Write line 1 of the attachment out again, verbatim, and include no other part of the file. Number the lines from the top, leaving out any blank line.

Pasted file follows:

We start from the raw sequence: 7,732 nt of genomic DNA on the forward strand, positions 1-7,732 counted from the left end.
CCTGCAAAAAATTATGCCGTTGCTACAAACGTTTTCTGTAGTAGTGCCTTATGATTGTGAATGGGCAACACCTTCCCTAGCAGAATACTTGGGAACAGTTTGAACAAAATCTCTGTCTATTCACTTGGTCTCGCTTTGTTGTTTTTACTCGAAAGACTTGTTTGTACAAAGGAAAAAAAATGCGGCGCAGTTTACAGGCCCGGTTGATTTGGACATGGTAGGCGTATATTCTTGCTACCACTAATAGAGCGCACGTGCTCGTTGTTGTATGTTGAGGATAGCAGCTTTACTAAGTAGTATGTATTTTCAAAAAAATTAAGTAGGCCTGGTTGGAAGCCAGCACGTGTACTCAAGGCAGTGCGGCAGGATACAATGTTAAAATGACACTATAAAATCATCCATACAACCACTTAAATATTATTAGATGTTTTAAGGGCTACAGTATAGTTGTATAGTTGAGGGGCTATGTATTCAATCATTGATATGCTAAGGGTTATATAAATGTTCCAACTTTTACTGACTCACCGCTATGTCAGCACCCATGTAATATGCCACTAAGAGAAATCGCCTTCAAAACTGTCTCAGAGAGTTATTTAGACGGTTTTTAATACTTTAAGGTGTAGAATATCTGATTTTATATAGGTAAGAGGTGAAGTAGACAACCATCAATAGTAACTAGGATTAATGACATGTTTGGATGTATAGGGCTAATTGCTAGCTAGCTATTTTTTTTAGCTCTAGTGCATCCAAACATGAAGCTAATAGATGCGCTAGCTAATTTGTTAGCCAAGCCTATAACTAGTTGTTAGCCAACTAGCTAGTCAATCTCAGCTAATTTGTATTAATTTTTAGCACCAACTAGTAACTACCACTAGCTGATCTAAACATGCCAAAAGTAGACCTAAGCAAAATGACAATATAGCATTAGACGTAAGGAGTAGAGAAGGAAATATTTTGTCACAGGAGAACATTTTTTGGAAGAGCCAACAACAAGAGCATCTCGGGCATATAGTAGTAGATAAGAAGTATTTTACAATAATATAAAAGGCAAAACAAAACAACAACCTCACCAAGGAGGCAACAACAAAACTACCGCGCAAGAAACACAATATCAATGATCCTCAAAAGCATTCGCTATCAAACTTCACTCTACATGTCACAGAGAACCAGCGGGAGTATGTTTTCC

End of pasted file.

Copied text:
We start from the raw sequence: 7,732 nt of genomic DNA on the forward strand, positions 1-7,732 counted from the left end.